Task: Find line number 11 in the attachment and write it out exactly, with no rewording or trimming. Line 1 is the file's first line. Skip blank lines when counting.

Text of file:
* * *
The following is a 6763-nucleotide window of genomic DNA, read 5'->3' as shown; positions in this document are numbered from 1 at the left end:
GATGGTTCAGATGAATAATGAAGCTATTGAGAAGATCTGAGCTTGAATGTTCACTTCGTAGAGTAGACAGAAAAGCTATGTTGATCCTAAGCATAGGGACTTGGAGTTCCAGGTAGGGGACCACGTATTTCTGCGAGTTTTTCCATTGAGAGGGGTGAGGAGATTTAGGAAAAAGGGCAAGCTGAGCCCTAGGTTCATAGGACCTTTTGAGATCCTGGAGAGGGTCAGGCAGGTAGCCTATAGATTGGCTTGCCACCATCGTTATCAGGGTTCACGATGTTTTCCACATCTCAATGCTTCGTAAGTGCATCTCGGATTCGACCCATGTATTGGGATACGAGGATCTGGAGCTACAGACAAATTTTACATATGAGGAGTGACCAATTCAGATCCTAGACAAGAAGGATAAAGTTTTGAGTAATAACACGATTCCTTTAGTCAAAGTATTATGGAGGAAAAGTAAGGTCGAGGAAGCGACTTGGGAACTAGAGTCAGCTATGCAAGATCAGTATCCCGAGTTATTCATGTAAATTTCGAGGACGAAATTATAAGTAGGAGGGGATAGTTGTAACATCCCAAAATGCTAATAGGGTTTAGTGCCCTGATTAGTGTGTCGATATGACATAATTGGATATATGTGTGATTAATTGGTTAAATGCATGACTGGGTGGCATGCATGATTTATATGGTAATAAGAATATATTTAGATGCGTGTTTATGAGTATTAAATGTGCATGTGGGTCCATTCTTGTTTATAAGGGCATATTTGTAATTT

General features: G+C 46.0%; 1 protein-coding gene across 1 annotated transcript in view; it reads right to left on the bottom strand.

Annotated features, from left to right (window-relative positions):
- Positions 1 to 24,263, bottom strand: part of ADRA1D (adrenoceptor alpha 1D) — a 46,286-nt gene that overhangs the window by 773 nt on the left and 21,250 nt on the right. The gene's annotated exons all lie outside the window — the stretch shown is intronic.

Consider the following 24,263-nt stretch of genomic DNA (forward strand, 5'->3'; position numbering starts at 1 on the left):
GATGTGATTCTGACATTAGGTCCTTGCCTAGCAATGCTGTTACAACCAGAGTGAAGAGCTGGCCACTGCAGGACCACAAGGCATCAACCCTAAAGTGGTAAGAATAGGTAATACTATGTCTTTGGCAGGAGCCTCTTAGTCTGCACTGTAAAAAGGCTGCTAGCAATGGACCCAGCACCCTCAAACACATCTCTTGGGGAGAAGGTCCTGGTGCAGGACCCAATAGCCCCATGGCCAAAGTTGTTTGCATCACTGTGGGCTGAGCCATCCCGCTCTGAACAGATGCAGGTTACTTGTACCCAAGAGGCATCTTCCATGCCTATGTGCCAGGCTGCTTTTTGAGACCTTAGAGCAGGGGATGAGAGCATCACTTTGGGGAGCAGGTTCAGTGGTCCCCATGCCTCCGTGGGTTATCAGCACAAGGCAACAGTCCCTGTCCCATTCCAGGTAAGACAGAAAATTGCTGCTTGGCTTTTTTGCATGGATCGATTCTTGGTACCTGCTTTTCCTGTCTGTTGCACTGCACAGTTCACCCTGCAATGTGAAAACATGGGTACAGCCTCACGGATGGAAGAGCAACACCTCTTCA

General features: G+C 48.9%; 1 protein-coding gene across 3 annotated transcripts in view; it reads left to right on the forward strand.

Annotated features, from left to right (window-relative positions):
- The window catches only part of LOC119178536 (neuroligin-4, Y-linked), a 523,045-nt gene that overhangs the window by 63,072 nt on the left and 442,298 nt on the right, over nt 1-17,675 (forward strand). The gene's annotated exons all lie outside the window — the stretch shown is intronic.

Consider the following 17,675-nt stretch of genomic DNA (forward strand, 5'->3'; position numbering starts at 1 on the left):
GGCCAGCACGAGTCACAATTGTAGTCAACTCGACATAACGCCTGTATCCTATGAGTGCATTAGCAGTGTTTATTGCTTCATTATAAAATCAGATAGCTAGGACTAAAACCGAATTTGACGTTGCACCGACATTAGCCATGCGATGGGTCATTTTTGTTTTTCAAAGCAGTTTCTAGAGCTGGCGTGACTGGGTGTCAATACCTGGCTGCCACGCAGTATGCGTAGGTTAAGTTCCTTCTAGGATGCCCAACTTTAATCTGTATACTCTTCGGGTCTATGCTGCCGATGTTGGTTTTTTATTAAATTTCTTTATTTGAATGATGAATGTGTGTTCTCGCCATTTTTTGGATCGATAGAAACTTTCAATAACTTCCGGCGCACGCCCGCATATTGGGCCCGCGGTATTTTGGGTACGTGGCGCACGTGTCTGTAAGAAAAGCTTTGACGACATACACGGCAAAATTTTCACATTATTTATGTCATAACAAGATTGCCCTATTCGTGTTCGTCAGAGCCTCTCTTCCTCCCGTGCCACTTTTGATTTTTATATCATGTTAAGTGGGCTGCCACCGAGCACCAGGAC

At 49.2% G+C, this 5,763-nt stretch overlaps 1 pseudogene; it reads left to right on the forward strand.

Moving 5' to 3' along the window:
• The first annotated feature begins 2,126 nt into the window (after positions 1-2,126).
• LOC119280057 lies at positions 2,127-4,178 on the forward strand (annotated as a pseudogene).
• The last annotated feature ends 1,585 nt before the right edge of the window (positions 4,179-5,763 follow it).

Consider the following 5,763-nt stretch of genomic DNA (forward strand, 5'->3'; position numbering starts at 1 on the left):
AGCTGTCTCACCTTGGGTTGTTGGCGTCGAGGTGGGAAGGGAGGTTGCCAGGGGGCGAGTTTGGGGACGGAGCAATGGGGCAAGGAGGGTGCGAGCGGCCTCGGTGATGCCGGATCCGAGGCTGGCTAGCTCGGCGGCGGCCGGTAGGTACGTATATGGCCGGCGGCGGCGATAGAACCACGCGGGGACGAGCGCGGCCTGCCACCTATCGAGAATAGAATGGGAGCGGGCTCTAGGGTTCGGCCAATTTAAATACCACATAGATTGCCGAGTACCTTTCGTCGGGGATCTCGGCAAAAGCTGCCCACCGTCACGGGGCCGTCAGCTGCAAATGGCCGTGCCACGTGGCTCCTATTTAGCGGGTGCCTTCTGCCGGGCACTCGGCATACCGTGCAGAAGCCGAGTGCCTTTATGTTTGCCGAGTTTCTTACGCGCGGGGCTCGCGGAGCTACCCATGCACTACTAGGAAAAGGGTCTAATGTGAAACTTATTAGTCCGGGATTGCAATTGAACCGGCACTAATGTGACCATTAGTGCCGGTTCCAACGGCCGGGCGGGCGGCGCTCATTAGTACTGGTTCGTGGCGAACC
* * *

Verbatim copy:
Consider the following 17,675-nt stretch of genomic DNA (forward strand, 5'->3'; position numbering starts at 1 on the left):